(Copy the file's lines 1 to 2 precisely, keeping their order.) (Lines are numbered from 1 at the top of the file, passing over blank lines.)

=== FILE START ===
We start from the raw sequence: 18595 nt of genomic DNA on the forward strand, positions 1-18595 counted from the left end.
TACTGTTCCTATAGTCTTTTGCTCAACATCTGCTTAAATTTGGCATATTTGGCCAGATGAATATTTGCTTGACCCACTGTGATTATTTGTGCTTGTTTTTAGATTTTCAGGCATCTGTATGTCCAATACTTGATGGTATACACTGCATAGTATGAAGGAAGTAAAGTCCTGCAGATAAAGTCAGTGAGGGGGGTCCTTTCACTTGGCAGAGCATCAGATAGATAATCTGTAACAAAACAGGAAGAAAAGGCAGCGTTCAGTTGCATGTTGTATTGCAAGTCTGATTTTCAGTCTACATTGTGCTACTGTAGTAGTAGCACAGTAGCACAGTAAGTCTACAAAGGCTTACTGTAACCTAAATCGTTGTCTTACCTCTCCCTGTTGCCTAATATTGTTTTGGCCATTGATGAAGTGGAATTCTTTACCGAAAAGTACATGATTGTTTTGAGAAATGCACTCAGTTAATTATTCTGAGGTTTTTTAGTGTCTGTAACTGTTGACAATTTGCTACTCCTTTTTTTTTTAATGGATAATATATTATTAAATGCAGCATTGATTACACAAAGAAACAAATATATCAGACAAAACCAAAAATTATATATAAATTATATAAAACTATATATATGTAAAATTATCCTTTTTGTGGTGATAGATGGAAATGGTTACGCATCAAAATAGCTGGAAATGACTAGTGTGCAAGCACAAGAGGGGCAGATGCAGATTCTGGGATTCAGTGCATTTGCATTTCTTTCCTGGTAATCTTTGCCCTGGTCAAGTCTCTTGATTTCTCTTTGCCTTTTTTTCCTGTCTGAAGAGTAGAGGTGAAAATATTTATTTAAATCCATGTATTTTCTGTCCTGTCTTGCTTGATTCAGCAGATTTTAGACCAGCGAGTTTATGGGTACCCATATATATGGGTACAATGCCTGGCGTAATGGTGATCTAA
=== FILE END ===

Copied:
We start from the raw sequence: 18595 nt of genomic DNA on the forward strand, positions 1-18595 counted from the left end.
TACTGTTCCTATAGTCTTTTGCTCAACATCTGCTTAAATTTGGCATATTTGGCCAGATGAATATTTGCTTGACCCACTGTGATTATTTGTGCTTGTTTTTAGATTTTCAGGCATCTGTATGTCCAATACTTGATGGTATACACTGCATAGTATGAAGGAAGTAAAGTCCTGCAGATAAAGTCAGTGAGGGGGGTCCTTTCACTTGGCAGAGCATCAGATAGATAATCTGTAACAAAACAGGAAGAAAAGGCAGCGTTCAGTTGCATGTTGTATTGCAAGTCTGATTTTCAGTCTACATTGTGCTACTGTAGTAGTAGCACAGTAGCACAGTAAGTCTACAAAGGCTTACTGTAACCTAAATCGTTGTCTTACCTCTCCCTGTTGCCTAATATTGTTTTGGCCATTGATGAAGTGGAATTCTTTACCGAAAAGTACATGATTGTTTTGAGAAATGCACTCAGTTAATTATTCTGAGGTTTTTTAGTGTCTGTAACTGTTGACAATTTGCTACTCCTTTTTTTTTTAATGGATAATATATTATTAAATGCAGCATTGATTACACAAAGAAACAAATATATCAGACAAAACCAAAAATTATATATAAATTATATAAAACTATATATATGTAAAATTATCCTTTTTGTGGTGATAGATGGAAATGGTTACGCATCAAAATAGCTGGAAATGACTAGTGTGCAAGCACAAGAGGGGCAGATGCAGATTCTGGGATTCAGTGCATTTGCATTTCTTTCCTGGTAATCTTTGCCCTGGTCAAGTCTCTTGATTTCTCTTTGCCTTTTTTTCCTGTCTGAAGAGTAGAGGTGAAAATATTTATTTAAATCCATGTATTTTCTGTCCTGTCTTGCTTGATTCAGCAGATTTTAGACCAGCGAGTTTATGGGTACCCATATATATGGGTACAATGCCTGGCGTAATGGTGATCTAA